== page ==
Alternative data is the financial information that isn’t typically collected by credit reporting agencies or provided by customers while seeking credit. It covers a wide spectrum of sources ranging from bank account cash flow analysis, credit card usage patterns, and checks into payday loans, rent or utility bill payments, and other areas. Public records including education and employment background, asset ownership, online and social media activities are other notable sources. Other data such as travel history and spending on entertainment or dining can also give an indication of financial health and the stability of the consumer. Digital attributes, such as the device used when applying for credit online or the digital journey the customer took to reach the point of application, can also shed light on a person’s creditworthiness. While none of them make a strong case individually, aggregating these details can identify qualified individual who might otherwise be dismissed as too risky.

Alternative data can be applied in areas including:

Alternative data on a customer’s digital habits can also be used in lending decisions.

  • Individuals with inadequate or no credit history: New consumers who have relocated internationally are often seen as having too little credit history for lenders to make credit decisions.
  • Low bureau score bands: Lenders using a bureau score as a filtering criteria issue blanket rejections for consumers below the cutoff. The margin population is cutoff sensitive. While expanding the exposure by liberalizing credit policies, alternate data can be used to find opportunities to segregate risk into marginal segments.
  • Evaluating incremental opportunities for cross-sells: For consumers on books and adequate credit history, alternate data can be used to make decisions regarding including credit line increases, APR adjustments, line optimizations, and buy-now-pay-later plans.

Alternative data on a customer’s digital habits can also be used in lending decisions. Around half of all credit card offers are now made digitally, and 73% of all card applications are received digitally. In other words, people receive a card offer in the mail, but more of them now apply online or on a mobile phone rather than mailing in the applicationviii.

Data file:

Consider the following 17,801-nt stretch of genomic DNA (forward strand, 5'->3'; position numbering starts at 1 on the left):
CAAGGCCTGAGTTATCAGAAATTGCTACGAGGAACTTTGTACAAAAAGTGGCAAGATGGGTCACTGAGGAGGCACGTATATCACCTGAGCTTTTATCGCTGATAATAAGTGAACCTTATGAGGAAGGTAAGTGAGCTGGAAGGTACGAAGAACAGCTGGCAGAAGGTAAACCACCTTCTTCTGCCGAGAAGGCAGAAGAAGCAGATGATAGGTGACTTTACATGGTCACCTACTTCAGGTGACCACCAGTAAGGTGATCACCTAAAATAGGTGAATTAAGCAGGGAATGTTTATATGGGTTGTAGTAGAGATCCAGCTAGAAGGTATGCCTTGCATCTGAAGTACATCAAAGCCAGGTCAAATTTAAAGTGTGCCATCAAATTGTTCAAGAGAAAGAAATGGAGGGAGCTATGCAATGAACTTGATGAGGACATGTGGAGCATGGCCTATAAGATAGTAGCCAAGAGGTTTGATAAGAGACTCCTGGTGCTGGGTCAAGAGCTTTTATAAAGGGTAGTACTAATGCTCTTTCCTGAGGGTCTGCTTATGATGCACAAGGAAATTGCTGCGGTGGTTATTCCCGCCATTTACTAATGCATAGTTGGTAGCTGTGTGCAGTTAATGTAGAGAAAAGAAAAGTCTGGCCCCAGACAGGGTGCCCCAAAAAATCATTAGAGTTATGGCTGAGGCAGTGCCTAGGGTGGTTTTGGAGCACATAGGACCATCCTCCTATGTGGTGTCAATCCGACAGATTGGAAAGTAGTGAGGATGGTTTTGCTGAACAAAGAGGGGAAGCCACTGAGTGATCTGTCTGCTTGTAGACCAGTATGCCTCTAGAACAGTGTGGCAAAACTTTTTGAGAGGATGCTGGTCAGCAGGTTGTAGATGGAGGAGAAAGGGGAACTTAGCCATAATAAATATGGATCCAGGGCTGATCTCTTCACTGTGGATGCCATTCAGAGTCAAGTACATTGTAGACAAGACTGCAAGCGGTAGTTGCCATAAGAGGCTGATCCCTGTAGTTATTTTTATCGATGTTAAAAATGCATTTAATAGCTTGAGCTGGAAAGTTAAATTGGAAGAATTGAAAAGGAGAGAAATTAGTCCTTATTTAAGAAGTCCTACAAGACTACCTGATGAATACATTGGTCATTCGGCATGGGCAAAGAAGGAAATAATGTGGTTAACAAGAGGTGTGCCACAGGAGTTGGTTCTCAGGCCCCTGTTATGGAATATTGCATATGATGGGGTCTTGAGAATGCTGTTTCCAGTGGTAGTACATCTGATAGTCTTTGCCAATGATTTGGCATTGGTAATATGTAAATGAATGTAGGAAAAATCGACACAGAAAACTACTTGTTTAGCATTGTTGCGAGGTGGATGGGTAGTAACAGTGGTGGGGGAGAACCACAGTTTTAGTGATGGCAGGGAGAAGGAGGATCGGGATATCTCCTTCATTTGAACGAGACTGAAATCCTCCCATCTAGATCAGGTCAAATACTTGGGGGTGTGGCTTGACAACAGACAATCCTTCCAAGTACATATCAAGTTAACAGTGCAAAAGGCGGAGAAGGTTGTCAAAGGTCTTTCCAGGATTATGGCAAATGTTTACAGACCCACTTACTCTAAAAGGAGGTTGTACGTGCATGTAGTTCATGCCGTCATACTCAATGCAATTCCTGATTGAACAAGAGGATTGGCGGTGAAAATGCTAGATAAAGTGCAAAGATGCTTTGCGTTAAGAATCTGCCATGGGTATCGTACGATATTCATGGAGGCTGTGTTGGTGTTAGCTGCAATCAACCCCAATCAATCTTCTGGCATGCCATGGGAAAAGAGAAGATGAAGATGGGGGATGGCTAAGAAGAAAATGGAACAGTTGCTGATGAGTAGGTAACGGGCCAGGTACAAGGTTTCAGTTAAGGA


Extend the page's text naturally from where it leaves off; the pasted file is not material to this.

3. Methodology

Alternative data where information can be directly linked to the financial conduct an individual is relatively intuitive to incorporate into credit decisions. Cashflow information, such as data from consumer deposits, card accounts, or small business accounting software, is one of the most promising options for improving automated underwriting as it provides a detailed and timely picture of how applicants manage their finances than traditional credit reports. In a study by FinRegLab, cash flow scores were directly found correlated with FICO scores and delinquenciesix. Thus, cashflow data provides meaningful predictive power among populations and products where traditional credit history is not available or reliable. Therefore, segmenting the population using cashflow variables can separate risk and be used in credit decisions in conjunction with existing scores or in the absence of credit history.

Similarly, using attributes such as utility bills can be assessed to assess credit worthiness. In fact, agencies such as Experian and UltraFICO have come with a credit boosting mechanism where consumer can link their utility bills to the platform to provide an adjusted FICO score. x, xi

When alternative data is not directly linked to consumer financial conduct, a more hypothesis-driven methodology and control framework is suggested to improve decision making while assessing risk and potential revenue to be realized. The risk scorecards can learn from the test hypothesis and control framework to improve the alternate data scorecards based on these attributes. Some of the hypothesis are listed below:

Hypothesis 1: The type of smartphone or device used by a consumer may reflect the financial state of the consumer and can be used in credit decision making